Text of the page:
![if IE]> <![endif]>
January is known as Unchain a Dog Month, and it is a time to come to the rescue of chained up “backyard” dogs. It is also a time to spread awareness about the damaging physical and psychological effects that chaining has on dogs.
“Chaining” and “tethering” both refer to tying a dog to a stationary object, thereby restricting the dog’s movement and leaving the dog unattended.
Chaining, as the term implies, usually involves attaching the dog to a heavy chain. Tethering consists of restraining the dog with a light chain or rope. Both chaining and tethering refer to unsupervised, long-term confinement. Over the past decade, several states have enacted anti-tethering laws to protect animals from these harmful practices.
Dogs may not speak our language, but they absolutely communicate, which is one of the reasons they have long made such perfect companion animals. They can sense humans’ emotions, and they bond with their humans. As most pet-parents know, all their canine companions truly want is approval and love. Well, that and a comfy dog bed or a warm spot on the couch to snuggle. They won’t turn down a few treats, toys, or belly rubs either.
Dogs thrive in the company of their loving humans. Sadly, for a variety of reasons, many dogs spend their lives in backyards tethered to chains. It’s hard for animal lovers to understand how someone can do this to Man’s Best Friend. However, to help chained dogs, we must be willing to approach owners with information, ideas, and resources.
Here are a few reasons owners may tether their dogs:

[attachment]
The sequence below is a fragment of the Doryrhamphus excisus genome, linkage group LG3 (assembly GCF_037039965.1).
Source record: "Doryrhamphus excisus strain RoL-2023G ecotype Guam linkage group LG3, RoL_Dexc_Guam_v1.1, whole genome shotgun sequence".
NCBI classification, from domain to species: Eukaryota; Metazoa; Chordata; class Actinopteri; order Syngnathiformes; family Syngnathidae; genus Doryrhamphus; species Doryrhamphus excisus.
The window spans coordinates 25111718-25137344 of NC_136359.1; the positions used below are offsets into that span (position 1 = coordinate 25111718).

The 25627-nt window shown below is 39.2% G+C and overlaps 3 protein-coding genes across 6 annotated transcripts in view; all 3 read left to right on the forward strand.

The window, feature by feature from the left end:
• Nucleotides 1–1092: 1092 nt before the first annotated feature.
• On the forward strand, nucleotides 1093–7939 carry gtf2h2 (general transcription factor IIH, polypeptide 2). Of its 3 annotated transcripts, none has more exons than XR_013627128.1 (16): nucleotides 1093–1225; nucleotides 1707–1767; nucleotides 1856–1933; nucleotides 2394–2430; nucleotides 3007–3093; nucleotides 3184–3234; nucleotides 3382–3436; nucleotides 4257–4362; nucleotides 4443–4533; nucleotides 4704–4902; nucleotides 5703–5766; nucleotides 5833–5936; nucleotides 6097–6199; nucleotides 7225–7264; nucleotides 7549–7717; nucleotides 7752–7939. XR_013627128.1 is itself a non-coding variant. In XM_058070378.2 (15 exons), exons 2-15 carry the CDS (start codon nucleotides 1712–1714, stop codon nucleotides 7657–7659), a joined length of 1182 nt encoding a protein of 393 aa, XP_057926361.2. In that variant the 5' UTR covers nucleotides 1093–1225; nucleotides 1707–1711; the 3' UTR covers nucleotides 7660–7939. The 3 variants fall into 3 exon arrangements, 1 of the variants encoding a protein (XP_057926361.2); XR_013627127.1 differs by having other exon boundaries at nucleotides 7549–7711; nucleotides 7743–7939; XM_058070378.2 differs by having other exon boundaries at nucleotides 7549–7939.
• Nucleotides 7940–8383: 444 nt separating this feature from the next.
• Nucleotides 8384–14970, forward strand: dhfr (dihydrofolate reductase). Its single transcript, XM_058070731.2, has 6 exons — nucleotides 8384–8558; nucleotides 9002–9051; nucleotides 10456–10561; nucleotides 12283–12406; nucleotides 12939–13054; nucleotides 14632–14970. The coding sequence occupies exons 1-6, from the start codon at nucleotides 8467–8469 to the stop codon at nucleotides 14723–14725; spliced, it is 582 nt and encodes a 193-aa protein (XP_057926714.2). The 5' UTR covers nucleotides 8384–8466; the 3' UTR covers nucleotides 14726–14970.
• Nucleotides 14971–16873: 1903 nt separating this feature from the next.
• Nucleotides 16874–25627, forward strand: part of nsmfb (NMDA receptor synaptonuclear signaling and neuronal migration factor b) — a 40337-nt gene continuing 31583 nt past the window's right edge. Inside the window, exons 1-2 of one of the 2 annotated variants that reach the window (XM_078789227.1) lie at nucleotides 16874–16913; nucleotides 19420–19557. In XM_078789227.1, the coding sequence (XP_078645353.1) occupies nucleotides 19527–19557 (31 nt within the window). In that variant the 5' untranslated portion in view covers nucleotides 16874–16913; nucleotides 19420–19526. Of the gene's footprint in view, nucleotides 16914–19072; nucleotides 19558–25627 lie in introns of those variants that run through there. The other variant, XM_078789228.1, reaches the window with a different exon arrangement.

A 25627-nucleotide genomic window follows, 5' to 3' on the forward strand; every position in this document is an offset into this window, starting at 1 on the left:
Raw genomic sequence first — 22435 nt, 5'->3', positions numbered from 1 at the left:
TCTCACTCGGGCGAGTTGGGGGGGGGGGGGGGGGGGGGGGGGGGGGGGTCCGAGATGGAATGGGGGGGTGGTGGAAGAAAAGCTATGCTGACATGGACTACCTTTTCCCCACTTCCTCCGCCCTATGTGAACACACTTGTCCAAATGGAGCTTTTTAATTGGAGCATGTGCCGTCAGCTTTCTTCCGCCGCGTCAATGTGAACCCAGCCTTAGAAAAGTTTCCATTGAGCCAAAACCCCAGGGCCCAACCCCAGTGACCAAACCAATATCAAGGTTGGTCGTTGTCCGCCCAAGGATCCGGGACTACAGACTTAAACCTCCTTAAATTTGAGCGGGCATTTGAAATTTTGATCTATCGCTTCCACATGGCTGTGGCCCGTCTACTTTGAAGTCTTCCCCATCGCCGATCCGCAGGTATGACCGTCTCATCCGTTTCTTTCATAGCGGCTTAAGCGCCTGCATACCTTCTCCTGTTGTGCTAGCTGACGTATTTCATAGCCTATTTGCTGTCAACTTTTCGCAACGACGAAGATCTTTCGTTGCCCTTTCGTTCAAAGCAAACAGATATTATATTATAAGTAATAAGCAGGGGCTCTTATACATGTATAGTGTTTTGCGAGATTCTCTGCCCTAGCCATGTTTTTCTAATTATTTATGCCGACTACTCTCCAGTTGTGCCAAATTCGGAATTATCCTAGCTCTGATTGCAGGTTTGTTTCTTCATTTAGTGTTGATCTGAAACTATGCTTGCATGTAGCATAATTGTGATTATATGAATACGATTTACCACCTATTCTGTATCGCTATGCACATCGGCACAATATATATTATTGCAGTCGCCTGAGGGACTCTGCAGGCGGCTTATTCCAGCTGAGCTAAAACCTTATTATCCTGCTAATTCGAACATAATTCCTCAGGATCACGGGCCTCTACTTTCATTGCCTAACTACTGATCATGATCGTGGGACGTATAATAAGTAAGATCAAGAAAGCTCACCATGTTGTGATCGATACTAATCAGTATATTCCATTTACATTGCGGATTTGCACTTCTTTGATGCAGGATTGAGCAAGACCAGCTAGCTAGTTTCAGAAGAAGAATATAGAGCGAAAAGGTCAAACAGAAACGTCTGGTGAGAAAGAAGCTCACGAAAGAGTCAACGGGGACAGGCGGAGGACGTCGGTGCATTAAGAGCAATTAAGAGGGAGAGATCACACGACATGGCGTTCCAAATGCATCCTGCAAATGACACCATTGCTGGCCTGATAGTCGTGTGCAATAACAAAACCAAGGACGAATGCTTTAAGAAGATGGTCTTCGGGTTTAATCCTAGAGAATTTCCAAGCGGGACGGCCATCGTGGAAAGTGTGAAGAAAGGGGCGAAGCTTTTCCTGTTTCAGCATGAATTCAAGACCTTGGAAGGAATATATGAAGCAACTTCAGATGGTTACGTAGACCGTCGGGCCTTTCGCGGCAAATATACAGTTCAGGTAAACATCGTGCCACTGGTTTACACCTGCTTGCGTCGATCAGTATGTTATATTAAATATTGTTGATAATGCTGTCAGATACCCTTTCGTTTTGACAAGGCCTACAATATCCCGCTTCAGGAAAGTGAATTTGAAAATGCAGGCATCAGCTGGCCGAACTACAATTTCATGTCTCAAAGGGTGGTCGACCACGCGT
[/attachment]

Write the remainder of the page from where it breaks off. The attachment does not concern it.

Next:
If you see dogs left chained up outside, speak up. You might not change the owners’ opinion, but you can certainly educate them as to why their pups are better off inside. Many owners who leave their dogs chained fail to consider the weather conditions. Some dogs remain out in the heat for hours. Others face brutally cold winters outdoors. Remember, if you are too hot or too cold, it is too hot or cold to leave a dog outdoors.
Not only is chaining a dog outside inhumane, but some communities have also learned the hard way that it is a public safety hazard.
You can help backyard dogs by being a voice for them. If you see an animal being abused, neglected, or mistreated, call your local police department or animal control officer immediately. If local authorities do not respond, you can call PETA at 757-622-7382 or report animal cruelty directly through the link on their website.
Ways to Help
Nothing in this article should be construed as financial, legal or veterinary advice. Please consult your own advisors for questions relating to your and your pet’s specific circumstances.
1 Pet Insurance offered by MetLife Pet Insurance Solutions LLC is underwritten by Independence American Insurance Company (“IAIC”), a Delaware insurance company, headquartered at 485 Madison Avenue, NY, NY 10022, and Metropolitan General Insurance Company (“MetGen”), a Rhode Island insurance company, headquartered at 700 Quaker Lane, Warwick, RI 02886, in those states where MetGen’s policies are available. MetLife Pet Insurance Solutions LLC is the policy administrator authorized by IAIC and MetGen to offer and administer pet insurance policies. MetLife Pet Insurance Solutions LLC was previously known as PetFirst Healthcare, LLC and in some states continues to operate under that name pending approval of its application for a name change. The entity may operate under an alternate, assumed, and/or fictitious name in certain jurisdictions as approved, including MetLife Pet Insurance Services LLC (New York and Minnesota), MetLife Pet Insurance Solutions Agency LLC (Illinois), and such other alternate, assumed, or fictitious names approved by certain jurisdictions.